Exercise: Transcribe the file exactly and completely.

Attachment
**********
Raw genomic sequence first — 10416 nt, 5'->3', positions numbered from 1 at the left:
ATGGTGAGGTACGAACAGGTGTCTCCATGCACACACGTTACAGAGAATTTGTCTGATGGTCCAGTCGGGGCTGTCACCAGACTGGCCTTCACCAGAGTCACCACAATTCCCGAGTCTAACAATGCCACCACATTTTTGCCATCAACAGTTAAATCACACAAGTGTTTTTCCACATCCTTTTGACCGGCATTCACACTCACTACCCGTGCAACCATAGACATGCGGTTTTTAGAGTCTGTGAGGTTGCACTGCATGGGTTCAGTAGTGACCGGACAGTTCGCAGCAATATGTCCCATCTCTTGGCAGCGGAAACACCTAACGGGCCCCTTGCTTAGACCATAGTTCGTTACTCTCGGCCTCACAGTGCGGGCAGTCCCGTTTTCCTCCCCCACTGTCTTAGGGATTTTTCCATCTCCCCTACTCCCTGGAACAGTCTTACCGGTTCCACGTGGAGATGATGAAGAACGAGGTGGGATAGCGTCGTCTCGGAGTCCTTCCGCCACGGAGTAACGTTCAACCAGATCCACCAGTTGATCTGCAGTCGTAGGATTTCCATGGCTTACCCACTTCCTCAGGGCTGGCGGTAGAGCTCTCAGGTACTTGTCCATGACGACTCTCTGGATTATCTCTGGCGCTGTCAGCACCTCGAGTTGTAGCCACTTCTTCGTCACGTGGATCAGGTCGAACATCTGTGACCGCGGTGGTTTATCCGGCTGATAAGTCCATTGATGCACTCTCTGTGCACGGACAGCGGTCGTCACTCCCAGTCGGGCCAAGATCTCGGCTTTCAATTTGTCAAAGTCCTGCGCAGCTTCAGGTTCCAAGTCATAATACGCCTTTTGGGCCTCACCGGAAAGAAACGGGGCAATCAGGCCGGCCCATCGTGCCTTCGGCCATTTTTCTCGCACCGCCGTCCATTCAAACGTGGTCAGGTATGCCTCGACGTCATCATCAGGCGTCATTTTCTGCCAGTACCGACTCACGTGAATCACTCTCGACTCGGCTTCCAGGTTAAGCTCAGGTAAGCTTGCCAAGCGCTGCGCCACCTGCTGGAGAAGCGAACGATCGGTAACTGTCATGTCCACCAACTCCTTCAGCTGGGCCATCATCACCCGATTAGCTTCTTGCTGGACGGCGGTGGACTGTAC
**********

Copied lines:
Raw genomic sequence first — 10416 nt, 5'->3', positions numbered from 1 at the left:
ATGGTGAGGTACGAACAGGTGTCTCCATGCACACACGTTACAGAGAATTTGTCTGATGGTCCAGTCGGGGCTGTCACCAGACTGGCCTTCACCAGAGTCACCACAATTCCCGAGTCTAACAATGCCACCACATTTTTGCCATCAACAGTTAAATCACACAAGTGTTTTTCCACATCCTTTTGACCGGCATTCACACTCACTACCCGTGCAACCATAGACATGCGGTTTTTAGAGTCTGTGAGGTTGCACTGCATGGGTTCAGTAGTGACCGGACAGTTCGCAGCAATATGTCCCATCTCTTGGCAGCGGAAACACCTAACGGGCCCCTTGCTTAGACCATAGTTCGTTACTCTCGGCCTCACAGTGCGGGCAGTCCCGTTTTCCTCCCCCACTGTCTTAGGGATTTTTCCATCTCCCCTACTCCCTGGAACAGTCTTACCGGTTCCACGTGGAGATGATGAAGAACGAGGTGGGATAGCGTCGTCTCGGAGTCCTTCCGCCACGGAGTAACGTTCAACCAGATCCACCAGTTGATCTGCAGTCGTAGGATTTCCATGGCTTACCCACTTCCTCAGGGCTGGCGGTAGAGCTCTCAGGTACTTGTCCATGACGACTCTCTGGATTATCTCTGGCGCTGTCAGCACCTCGAGTTGTAGCCACTTCTTCGTCACGTGGATCAGGTCGAACATCTGTGACCGCGGTGGTTTATCCGGCTGATAAGTCCATTGATGCACTCTCTGTGCACGGACAGCGGTCGTCACTCCCAGTCGGGCCAAGATCTCGGCTTTCAATTTGTCAAAGTCCTGCGCAGCTTCAGGTTCCAAGTCATAATACGCCTTTTGGGCCTCACCGGAAAGAAACGGGGCAATCAGGCCGGCCCATCGTGCCTTCGGCCATTTTTCTCGCACCGCCGTCCATTCAAACGTGGTCAGGTATGCCTCGACGTCATCATCAGGCGTCATTTTCTGCCAGTACCGACTCACGTGAATCACTCTCGACTCGGCTTCCAGGTTAAGCTCAGGTAAGCTTGCCAAGCGCTGCGCCACCTGCTGGAGAAGCGAACGATCGGTAACTGTCATGTCCACCAACTCCTTCAGCTGGGCCATCATCACCCGATTAGCTTCTTGCTGGACGGCGGTGGACTGTAC